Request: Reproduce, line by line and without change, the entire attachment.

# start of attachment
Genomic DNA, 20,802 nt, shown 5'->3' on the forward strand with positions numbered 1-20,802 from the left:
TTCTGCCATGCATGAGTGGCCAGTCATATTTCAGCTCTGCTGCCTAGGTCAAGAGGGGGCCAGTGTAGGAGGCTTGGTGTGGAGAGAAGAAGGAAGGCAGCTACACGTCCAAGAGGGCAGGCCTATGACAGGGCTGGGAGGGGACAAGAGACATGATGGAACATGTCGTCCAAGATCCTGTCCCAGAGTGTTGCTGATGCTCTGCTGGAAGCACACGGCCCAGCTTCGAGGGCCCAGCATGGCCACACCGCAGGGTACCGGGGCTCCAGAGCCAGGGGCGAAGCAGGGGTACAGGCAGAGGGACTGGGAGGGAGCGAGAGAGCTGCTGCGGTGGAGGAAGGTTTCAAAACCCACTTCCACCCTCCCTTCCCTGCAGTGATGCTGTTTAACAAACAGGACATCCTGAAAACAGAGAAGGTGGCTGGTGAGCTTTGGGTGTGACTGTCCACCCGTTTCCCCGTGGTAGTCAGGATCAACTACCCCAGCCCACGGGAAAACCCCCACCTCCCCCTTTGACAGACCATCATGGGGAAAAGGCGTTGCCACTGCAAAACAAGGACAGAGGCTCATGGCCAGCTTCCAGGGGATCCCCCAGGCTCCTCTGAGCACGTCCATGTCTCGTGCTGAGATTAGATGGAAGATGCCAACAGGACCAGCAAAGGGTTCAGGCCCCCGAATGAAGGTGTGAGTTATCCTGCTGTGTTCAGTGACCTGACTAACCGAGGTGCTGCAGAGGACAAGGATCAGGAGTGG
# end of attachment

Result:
Genomic DNA, 20,802 nt, shown 5'->3' on the forward strand with positions numbered 1-20,802 from the left:
TTCTGCCATGCATGAGTGGCCAGTCATATTTCAGCTCTGCTGCCTAGGTCAAGAGGGGGCCAGTGTAGGAGGCTTGGTGTGGAGAGAAGAAGGAAGGCAGCTACACGTCCAAGAGGGCAGGCCTATGACAGGGCTGGGAGGGGACAAGAGACATGATGGAACATGTCGTCCAAGATCCTGTCCCAGAGTGTTGCTGATGCTCTGCTGGAAGCACACGGCCCAGCTTCGAGGGCCCAGCATGGCCACACCGCAGGGTACCGGGGCTCCAGAGCCAGGGGCGAAGCAGGGGTACAGGCAGAGGGACTGGGAGGGAGCGAGAGAGCTGCTGCGGTGGAGGAAGGTTTCAAAACCCACTTCCACCCTCCCTTCCCTGCAGTGATGCTGTTTAACAAACAGGACATCCTGAAAACAGAGAAGGTGGCTGGTGAGCTTTGGGTGTGACTGTCCACCCGTTTCCCCGTGGTAGTCAGGATCAACTACCCCAGCCCACGGGAAAACCCCCACCTCCCCCTTTGACAGACCATCATGGGGAAAAGGCGTTGCCACTGCAAAACAAGGACAGAGGCTCATGGCCAGCTTCCAGGGGATCCCCCAGGCTCCTCTGAGCACGTCCATGTCTCGTGCTGAGATTAGATGGAAGATGCCAACAGGACCAGCAAAGGGTTCAGGCCCCCGAATGAAGGTGTGAGTTATCCTGCTGTGTTCAGTGACCTGACTAACCGAGGTGCTGCAGAGGACAAGGATCAGGAGTGG